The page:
Back to the Future: The Complete Trilogy

Starring:
Michael J. Fox as Marty McFly
Christopher Lloyd as Dr. Emmett ‘Doc’ Brown
Lea Thompson as Lorraine Baines (McFly)
Crispin Glover as George Douglas McFly
Thomas F. Wilson as Biff Tannen
Claudia Wells as Jennifer Jane Parker
Marc McClure as Dave McFly
Wendie Jo Sperber as Linda McFly
George DiCenzo as Sam Baines
Frances Lee McCain as Stella Baines
James Tolkan as Mr. S.S. Strickland
Mary Steenburgen as Clara Clayton
Elisabeth Shue as Jennifer Jane Parker

Special Features:
Michael J. Fox – Discusses his experience making the Back to the Future Trilogy
Outtakes – Flubs, bloopers, and antics from the films
Deleted Scenes – Exclusive, never before seen footage from all three films
Audio Commentaries – By writer/producer Bob Gale and producer Neil Canton
Live Q&A Session – On all three films by director Robert Zemeckis and writer/producer Bob Gale
Hoverboard Tests – Original “flying skateboard” on-location road tests
Making The Trilogy – A rare, behind the scenes look at the making of all three films, including original and new interviews with cast and crew
Animated Anecdotes – Hundreds of fun facts and interesting trivia you can choose to view while watching the films
Music Videos – “Power of Love” by Huey Lewis and the News, and “Doubleback” by ZZ Top
Evolution of Special Effects – Lucasfilm’s ILM shows how the films’ special effects were developed
Behind-The-Scenes Segments – Designing the DeLorean, Make-Up Tests, Time Travel, Storyboarding, Production Design, and more!
Production Archives – Interactive environment featuring production photos, original storyboards, conceptual art, props, and theatrical marketing materials

Other Info:
Anamorphic Widescreen (1.85:1)
Running Time: Disc 1 – 1 Hr. 56 Mins., Disc 2 – 1 Hr. 48 Mins., Disc 3 – 1 Hr. 58 Mins.
Dolby Digital 5.1 Surround Sound
English, Spanish, and French Audio Tracks
English Captioning
Spanish Subtitles

Synopsis:
This is the DVD debut of the classic Back to the Future Trilogy.

Marty McFly is your typical teenager from 1985. He has a band, a girlfriend, problems at school, and geeky parents. However, he also has a friend who happens to be an eccentric scientist. “Doc” Brown unveils his new invention to Marty one night – a time machine made from a DeLorean. Unfortunately, he accidentally sends Marty back in time 30 years and strands him there in 1955. Marty must track down the young Doc Brown for help getting back to the future. There’s one minor problem – Marty ran into his young parents and disrupted their first meeting, thus causing them to never marry and himself to never be born. He must now get them to meet and fall in love in order to continue his own existence. But will his hopelessly nerdy dad by able to stand up to bully Biff Tannen to win the girl?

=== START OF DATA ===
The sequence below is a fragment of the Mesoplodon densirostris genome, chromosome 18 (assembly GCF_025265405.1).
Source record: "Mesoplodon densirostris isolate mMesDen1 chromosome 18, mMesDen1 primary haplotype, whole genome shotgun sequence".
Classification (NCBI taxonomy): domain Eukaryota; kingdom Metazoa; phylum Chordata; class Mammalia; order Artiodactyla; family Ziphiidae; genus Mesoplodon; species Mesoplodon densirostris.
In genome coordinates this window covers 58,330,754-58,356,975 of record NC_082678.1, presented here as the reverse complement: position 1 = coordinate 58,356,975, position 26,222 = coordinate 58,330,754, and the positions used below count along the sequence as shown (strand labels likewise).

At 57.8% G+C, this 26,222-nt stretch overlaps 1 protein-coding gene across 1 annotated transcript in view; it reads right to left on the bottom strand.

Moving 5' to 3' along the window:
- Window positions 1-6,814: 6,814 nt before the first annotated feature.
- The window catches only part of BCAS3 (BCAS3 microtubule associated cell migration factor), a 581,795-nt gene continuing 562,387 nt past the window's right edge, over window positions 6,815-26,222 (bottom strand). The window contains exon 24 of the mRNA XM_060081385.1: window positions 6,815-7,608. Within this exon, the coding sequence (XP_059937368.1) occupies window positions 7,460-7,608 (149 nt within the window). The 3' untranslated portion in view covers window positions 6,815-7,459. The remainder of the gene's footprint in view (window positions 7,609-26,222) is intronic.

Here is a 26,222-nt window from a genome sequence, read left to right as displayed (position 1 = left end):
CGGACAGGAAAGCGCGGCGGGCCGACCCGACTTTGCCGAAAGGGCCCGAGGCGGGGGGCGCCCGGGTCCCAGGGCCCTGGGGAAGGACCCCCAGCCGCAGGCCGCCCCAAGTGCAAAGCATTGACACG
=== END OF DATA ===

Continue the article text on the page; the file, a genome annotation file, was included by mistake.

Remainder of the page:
In the following adventures, Marty and Doc travel to 2015 where they must solve some problems with Marty’s children. Along the way, though, they disrupt the past and cause an alternate, horrific 1985 to be created. The two must set things right in the timestream once more and the key to doing so is back in 1955. There, we see their earlier adventures from an entirely different perspective.

In the final film, Doc and Marty are both stranded in the old West where they meet their ancestors and must face off with the outlaw Mad Dog Tannen, ancestor of the bully Biff. Along the way Doc Brown finds an unexpected love.

The Back to the Future films are rated PG.

The Movie:
I’m a big fan of the Back to the Future movies, so I was particularly pleased to finally find them on DVD. The picture and sound is better than ever, so fans of the movie should be happy. There was some controversy about the widescreen editions of Part 2 & 3 and how they weren’t framed properly in parts, but I must admit that I didn’t notice this.

The effects are cleaned up and look great. My favorite shot of the flaming tire tracks passing Doc and Marty still looks horribly blue screen, though, so they didn’t mess with it too much. Otherwise, it’s an improvement.

It’s ironic that while the first film was a nostalgic look at the 50′s, this film is now a nostalgic look at the 80′s. The hair, fashions, music, and slang are all there in their horrible glory. Now I’m just waiting for my hoverboard, flying cars, and Jaws 19 in 2015.

If you’re a fan of the original films, you’ll want this DVD set. If you’ve never seen them, then this DVD set is still well worth checking out.

The Extras:
The extras on this DVD are a bit of a mixed bag. They range from being excellent to being handled completely wrong. Here’s a run downÂ….